Notes on the Poisson Distribution

Have you ever entered the grocery store in a rush to get just a few items and looked at the people in line at the fast cashier (12 items or less) and noticed there is no customers there? Then breathing a sigh of relief, rushed to get your few items? Then zoomed to the fast cashier only to see 6 customers in line?????

You have been hit in the eye, with the POISSON!

We live in an approximate Poisson world, not an approximate uniform world.

As an illustration consider the following example.

Suppose we work in an expensive camera store and have noticed that on the average 10 customers enter the store in one hour.

If we let X denote the number of customers that enter the store in one hour then X is Poisson with a mean of 10. This means that the average interarrival times between customers is 1/10 of an hour or 6 minutes. That is, about every 6 minutes we expect some customer to walk through the door.

Here are interarrival times in minutes of the first 20 customers (read row by row):

```    1.7650    1.3700    3.1986   15.0311   16.1284    1.8612    1.0138
1.1606   40.2126   15.1470    5.6882    5.3726    0.4688    1.4273
6.9958    0.4205   10.9402    0.7203   17.8285    1.6083

```
So the first customer arrives in 1.7 minutes, the next 1.37 minutes later, etc. Here are the cumulative arrival times:

```    1.765     3.135     6.334    21.365    37.493    39.354    40.368
41.529    81.741    96.888   102.577   107.949   108.418   109.845
116.841   117.262   128.202   128.922   146.751   148.359

```
Notice that by 41.529 minutes, 8 customers have arrived. Not bad, about what we expect, actually a bit better. For even two more customers should arrive in about 12 minutes and 41.529 plus 12 is still less than an hour. So we are having a great morning. But notice the next customer, Customer 9, takes 40.2126 minutes more to come. The store has been empty of customers for 40 minutes or so (depends on service time) and the help are standing around IDLE. The owner is losing money.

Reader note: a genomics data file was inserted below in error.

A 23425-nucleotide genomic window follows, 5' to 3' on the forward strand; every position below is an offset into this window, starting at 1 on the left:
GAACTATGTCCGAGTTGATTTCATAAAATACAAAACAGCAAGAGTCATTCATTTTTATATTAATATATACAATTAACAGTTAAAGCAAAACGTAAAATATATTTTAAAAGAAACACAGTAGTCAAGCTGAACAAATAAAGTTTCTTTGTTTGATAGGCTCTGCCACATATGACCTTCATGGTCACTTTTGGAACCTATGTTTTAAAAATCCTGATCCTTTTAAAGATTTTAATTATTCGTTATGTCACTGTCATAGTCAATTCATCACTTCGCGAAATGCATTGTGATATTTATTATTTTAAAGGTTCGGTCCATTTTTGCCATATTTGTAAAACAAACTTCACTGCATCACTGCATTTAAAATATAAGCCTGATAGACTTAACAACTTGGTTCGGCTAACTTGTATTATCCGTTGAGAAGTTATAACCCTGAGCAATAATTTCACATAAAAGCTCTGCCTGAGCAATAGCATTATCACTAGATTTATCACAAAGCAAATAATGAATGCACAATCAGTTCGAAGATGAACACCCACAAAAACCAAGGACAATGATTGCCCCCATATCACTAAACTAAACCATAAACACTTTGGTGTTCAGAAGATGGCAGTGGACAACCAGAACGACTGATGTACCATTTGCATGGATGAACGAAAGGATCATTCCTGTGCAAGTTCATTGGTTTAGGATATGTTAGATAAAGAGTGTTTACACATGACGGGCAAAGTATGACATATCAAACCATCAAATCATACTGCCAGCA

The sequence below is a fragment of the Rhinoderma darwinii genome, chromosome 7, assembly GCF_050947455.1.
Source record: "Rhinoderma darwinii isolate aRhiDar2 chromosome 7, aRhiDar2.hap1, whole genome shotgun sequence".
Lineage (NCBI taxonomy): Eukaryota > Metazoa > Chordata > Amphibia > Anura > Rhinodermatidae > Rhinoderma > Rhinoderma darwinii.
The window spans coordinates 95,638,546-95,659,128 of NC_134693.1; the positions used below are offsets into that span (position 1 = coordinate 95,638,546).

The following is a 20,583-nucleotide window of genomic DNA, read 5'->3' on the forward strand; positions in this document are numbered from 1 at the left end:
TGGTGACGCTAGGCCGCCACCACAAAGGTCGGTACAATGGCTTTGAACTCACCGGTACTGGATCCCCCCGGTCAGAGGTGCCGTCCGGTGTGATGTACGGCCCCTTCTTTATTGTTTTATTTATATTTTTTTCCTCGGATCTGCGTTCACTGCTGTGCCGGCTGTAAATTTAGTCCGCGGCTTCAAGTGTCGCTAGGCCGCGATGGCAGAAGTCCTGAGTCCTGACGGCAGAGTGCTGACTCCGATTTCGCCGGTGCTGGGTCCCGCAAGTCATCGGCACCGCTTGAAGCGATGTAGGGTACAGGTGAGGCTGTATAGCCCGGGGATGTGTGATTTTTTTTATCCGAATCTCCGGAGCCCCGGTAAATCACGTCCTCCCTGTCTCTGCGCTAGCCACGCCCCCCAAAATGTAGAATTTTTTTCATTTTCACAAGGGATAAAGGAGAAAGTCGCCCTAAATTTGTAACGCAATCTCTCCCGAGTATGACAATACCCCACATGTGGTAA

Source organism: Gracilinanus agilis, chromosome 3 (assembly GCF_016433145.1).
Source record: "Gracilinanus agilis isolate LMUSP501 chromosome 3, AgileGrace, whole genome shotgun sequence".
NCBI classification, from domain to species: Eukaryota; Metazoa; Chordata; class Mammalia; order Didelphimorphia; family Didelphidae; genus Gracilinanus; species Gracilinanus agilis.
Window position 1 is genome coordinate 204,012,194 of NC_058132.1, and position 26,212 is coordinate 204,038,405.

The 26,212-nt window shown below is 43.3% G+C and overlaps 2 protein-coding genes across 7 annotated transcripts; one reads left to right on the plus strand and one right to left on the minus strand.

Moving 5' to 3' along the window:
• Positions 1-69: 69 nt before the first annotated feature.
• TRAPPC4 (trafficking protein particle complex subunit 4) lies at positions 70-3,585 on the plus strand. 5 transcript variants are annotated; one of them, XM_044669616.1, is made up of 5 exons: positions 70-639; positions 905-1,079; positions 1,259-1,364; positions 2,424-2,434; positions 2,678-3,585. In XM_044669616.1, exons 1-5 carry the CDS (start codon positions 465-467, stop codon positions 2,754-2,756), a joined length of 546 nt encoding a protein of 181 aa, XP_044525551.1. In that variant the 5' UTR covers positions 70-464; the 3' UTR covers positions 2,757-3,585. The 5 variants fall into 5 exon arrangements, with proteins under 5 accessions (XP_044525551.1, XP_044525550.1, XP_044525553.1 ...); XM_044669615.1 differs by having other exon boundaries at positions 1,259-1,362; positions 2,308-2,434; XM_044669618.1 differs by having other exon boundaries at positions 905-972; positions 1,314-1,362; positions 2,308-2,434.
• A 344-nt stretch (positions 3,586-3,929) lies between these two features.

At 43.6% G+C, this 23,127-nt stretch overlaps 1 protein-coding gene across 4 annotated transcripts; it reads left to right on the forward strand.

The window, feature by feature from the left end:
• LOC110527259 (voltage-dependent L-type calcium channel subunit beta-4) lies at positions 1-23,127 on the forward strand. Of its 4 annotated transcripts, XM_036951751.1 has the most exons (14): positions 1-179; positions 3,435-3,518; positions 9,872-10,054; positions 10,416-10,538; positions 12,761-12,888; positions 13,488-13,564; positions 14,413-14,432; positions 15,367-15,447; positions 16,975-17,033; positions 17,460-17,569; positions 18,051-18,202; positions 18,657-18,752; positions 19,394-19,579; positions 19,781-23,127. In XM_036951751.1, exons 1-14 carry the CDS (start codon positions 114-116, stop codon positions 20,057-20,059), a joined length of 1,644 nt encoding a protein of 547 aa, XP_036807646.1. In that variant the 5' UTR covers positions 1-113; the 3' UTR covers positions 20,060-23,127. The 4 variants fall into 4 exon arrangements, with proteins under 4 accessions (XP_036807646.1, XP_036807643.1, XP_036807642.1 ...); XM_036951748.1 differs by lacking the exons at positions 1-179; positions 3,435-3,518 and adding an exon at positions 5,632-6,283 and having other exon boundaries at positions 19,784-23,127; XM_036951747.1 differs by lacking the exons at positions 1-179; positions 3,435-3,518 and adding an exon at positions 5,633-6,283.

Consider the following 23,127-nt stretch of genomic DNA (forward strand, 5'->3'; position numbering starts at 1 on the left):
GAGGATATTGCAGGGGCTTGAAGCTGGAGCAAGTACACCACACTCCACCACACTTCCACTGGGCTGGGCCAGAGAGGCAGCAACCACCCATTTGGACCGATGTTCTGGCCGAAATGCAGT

Now go back to the first customers. The first three should have entered in the first 18 minutes. In a uniform world they would be (on the average) equally spaced apart at 6 minute time intervals. They didn't confirm to the uniform model. Instead of 6 + 6 + 6 = 18 minutes, they arrived in 1.7 + 3.1 + 6.3 = 11.1 minutes. TOO MANY CUSTOMERS. Customers get tired of waiting for service and LEAVE. The owner is losing money.

People like to think of interarrival times as uniform. They aren't. They are Poisson.

The interarrival times are far from uniform. Here's a histogram of 100 of them:

```Midpoint   Count
0      45  *********************************************
5      33  *********************************
10      10  **********
15       8  ********
20       2  **
25       0
30       0
35       0
40       1  *
45       1  *
```
And a boxplot:
```            -------
-I +   I------ ** * *                   O      O
-------
+---------+---------+---------+---------+---------+------C23
0        10        20        30        40        50

```
In order to get a better idea of the lower interarrival times, I removed the two largest and we did the histogram:
``` Midpoint   Count
0      13  *************
2      35  ***********************************
4      16  ****************
6      13  *************
8       2  **
10       4  ****
12       5  *****
14       2  **
16       6  ******
18       1  *
20       1  *
```

These are still far from UNIFORM.

In general, the interarrival times of the world are not uniform.